Chapter six expands on what led to a renaissance thought. How Europeans were welcome in Egypt, specially the Saint-Simonians because they helped accelerate development. This is when great Arab novelists like Zaydan, Husayn Haykal appeared which led to a great time for cultural flourishing. Distinguished thinkers on Arab nationalism such Al-Kawakibi emerged. It also brought about a magnificent feminist movement which started in the nineteenth century and continued to the present day.
Chapter seven develops the ideas of Arab renaissance described as a desire for modernity with thinkers from Al-Azhar university and the feminist movement. Important names are related : al-Tahtawi, ‘Abduh, Amin, ‘Abd al-Raziq and Taha Husayn. The status of women became a major concern. Qasim Amin wrote The Liberation of women in 1899 in which he challenged her condition. Two thesis on this topic were defended by Fahmy of Egypt and el-Yafi of Lebanon. Huda Sharawi in Egypt launched the movement in the 19th century, followed by Doria Shafik, Hifni Nasif and Zayn al-Din in Lebanon. Other outstanding women such as May Ziade, Nawal El Saadawi, Fatema Mernissi are presented and analyzed; their role is delineated within Arab renaissance along with many other illustrious figures such as Lutfi al-Sayyid, Ismail Mazhar, Jurji Zaydan; in the Maghreb: Abdelkader of Algeria, Khayr al-Din al-Tunisi, ‘Abd al-Hamid Ibn Badis,. All of these thinkers deserve to be mentioned, analyzed and written about in order to reveal the richness of Arab thought.
Chapter eight explores the various forms of Arab nationalism struggling for decolonization. Yasin al-Hafiz denounced the military defeat of Egypt in the hands of the Israël Army. Secular and anti-imperialist Arab nationalism emerged with thinkers such as Samné, Azuri, Ghanem, all bringing out the relationship between democracy and the emancipation of the nation from autocratic regimes. Khalid is an Egyptian thinker who thought in terms of reformist Islam. The emergence in 1928 of the Muslim Brotherhood coincided with the creation of Saudi Arabia. Rida, a Lebanese cleric, seems to provide evidence of this relationship in spreading the Wahhabi doctrine. Sayyid Qutb in 1950 Egypt became the emblematic figure of this fundamentalism.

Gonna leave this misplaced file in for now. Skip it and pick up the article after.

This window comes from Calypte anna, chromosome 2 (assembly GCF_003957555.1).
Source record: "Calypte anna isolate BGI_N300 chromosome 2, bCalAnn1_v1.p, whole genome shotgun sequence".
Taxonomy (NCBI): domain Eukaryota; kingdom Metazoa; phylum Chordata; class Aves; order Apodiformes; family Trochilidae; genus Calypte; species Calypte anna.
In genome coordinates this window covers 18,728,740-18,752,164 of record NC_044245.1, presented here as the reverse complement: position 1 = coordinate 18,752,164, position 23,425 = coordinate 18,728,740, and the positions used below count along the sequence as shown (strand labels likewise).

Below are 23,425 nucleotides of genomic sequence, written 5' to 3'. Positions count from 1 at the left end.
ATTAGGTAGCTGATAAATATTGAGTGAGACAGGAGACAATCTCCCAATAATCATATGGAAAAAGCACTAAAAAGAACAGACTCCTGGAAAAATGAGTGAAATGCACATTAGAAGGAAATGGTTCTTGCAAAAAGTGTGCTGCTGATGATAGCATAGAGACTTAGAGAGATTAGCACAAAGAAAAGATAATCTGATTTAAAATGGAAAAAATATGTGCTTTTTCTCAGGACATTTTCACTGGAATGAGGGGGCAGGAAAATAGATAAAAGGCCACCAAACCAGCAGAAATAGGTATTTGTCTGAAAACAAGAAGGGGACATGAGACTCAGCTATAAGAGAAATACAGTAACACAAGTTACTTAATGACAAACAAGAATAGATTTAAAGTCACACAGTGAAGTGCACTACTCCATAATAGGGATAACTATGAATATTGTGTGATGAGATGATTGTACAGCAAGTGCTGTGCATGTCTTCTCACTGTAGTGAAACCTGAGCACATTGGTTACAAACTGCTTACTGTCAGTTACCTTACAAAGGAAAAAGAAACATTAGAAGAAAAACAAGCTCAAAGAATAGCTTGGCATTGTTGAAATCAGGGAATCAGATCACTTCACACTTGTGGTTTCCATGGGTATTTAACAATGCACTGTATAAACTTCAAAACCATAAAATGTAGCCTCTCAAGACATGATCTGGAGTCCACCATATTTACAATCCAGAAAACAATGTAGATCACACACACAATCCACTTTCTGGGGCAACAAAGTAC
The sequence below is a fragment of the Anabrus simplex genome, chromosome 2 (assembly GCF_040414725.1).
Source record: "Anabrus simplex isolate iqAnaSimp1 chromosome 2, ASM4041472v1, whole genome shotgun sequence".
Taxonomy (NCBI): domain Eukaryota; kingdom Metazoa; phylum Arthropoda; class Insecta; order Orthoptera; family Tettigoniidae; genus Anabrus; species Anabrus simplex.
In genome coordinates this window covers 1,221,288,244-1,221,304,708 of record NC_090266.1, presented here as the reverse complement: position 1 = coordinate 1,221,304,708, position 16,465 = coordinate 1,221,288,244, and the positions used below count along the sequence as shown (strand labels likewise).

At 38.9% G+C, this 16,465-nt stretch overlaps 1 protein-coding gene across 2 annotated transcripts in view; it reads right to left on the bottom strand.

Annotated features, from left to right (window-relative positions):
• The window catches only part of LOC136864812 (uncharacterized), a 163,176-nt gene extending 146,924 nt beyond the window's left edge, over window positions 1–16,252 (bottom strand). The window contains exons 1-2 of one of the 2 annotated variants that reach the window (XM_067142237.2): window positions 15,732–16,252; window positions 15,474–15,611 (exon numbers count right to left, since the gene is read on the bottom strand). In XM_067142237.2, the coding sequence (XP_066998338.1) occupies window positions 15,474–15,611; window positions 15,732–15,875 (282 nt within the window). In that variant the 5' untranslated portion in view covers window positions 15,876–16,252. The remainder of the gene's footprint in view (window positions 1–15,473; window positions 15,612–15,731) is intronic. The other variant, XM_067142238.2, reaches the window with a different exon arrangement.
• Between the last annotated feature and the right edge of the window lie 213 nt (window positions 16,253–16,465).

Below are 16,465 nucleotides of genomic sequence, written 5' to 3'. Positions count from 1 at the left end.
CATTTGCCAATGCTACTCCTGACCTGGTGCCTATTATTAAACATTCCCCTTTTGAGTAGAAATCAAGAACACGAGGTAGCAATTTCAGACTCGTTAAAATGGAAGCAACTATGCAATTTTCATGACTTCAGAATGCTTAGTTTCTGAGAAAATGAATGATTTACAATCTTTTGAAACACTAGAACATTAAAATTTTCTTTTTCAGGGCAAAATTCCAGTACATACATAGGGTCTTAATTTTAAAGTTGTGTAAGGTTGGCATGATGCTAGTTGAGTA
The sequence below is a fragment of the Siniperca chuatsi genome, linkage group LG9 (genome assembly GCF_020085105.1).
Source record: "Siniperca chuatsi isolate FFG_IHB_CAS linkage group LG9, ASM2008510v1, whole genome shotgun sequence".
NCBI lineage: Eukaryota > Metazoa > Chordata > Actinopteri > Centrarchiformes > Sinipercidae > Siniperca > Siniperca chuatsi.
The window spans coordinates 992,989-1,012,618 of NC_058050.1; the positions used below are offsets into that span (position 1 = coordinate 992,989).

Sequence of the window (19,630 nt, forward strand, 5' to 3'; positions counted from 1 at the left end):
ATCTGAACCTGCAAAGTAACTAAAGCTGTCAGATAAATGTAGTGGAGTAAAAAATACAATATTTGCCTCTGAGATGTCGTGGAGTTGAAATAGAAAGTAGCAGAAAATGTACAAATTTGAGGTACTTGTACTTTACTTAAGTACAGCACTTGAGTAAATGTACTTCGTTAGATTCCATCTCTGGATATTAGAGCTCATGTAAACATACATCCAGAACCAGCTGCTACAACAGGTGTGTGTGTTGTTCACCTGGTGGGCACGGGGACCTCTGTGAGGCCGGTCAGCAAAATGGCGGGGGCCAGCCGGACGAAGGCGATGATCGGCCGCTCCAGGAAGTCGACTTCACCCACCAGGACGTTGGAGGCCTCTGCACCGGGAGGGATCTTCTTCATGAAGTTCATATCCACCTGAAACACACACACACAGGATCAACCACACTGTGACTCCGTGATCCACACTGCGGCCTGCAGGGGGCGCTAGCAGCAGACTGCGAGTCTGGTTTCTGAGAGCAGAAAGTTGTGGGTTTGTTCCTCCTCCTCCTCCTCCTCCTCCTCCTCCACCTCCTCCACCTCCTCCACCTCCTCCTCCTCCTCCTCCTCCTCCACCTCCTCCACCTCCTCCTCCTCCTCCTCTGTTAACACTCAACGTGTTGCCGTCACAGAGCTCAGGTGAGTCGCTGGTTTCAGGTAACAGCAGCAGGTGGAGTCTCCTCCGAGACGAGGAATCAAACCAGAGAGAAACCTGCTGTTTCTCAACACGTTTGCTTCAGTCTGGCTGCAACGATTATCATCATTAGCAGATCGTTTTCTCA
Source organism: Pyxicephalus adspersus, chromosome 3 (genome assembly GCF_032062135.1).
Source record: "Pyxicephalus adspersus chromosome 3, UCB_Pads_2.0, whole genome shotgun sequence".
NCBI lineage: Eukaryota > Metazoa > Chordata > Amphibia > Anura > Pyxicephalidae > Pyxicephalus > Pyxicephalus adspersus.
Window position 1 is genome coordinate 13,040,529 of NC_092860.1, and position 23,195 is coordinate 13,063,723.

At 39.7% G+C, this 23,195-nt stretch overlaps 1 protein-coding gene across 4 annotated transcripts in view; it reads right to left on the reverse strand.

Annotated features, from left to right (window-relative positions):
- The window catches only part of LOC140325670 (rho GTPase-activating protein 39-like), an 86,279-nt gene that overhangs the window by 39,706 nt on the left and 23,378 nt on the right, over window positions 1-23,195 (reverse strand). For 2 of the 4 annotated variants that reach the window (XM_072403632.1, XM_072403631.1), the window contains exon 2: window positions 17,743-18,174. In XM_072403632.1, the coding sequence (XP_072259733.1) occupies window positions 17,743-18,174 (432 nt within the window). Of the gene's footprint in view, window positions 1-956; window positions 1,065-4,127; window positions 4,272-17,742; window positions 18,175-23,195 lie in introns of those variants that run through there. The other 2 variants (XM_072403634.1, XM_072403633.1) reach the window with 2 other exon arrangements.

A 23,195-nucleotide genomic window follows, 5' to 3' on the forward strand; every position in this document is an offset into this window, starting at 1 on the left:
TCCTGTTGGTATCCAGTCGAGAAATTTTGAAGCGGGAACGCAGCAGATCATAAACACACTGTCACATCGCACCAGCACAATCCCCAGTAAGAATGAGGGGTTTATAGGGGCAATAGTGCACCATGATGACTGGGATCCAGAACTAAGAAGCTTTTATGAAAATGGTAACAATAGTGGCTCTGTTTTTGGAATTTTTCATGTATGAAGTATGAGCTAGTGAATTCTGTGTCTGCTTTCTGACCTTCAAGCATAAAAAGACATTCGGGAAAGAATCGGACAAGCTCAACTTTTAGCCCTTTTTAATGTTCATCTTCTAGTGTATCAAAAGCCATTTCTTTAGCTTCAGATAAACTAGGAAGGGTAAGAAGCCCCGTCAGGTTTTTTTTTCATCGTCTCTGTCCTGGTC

Great thinkers who contributed to Arab nationalist ideology were: al-Husri, of Kurdish origin; Zurayk, a prominent Syrian intellectual who had a big impact and influence on the Arab world, saw nationalism as a necessity in the modern world; ‘Abd al-Daim devoted to education; and Nadim al-Bitar who authored many books on rereading the history of the Arabs in terms of revolutionary changes.
The main political currents adhering to Arab nationalism were: Nasser, the Baath party and the Arab Nationalist Movement. The Baath movement was initially developed by two Syrian intellectuals: Michel Aflaq and Zaki al-Arsuzi, both from the Middle class and opened to European culture, particularly the French one. Existentialism and personalism influenced their thinking.
Chapter nine looks at other forms of nationalism in the Arab world. They include the theories of Antoun Saadeh, founder of the Syrian People’s Party, specific forms of North African nationalism (FLN, Bourguibism, Ben Barka and the USFP, Gaddafi), and two pan-Arab cultural institutions: the Center for Arab Unity Studies and the Institute for Palestine Studies. The unifying element of the various Arab nationalisms is the Arabic language. The Palestinian linguist, Suleiman, shows how the Arabic language played a major role in the nationalisms of Musa, Husayn and Awad. The Institute for Palestine Studies was created in Beirut in 1963 in order to increase awareness of the Palestinian question. Khalidi and Zurayk animated the Institute with their research, publications and cultural activities.
Chapter ten reflects on the results of the political and military failures (Arab unity, liberation of Palestine) have had on Arab thought. Yasin al-Hafez expressed radical secular revolutionary thought. He was influenced by Fanon whom he cites extensively. Jalal al-Azm and Adonis fought against religious obscurantism. Al-Azm denounced various religious ‘taboos’ and defended Salman Rushdie. Adonis founded poetry journals and distanced himself from bloody conflicts. The Moroccan Abdallah Laroui attempted to explain, from a Marxist perspective, the permanent crisis of Arab intellectuals. Corm delves into Laroui’s work because “his originality is indisputable and his critical analysis of the successive stages of Arab thought (clerical, political, technical) still seems valid today.” (p. 187) Samir Amin is one of the best known representatives of Marxist Arab thought. An Egyptian economist, his numerous books analyze capitalism in the global South. Hassan Hamdan, known as Mahdi Amel, who was assassinated in Beirut in 1987, demonstrated the contradictions within intellectual Arab thought. He successfully and critically deconstructed their weaknesses. Another great thinker from Lebanon who was assassinated in 1987 is Husayn Mroué. His materialistic reading of heritage is impressive. Other Marxist inspired thinkers are Tayyeb Tizini and Elias Morcos. The thought of many of the intellectuals presented in this chapter was marginalized through the surge of Islamist thought, essentialist in nature, that became the dominant reference.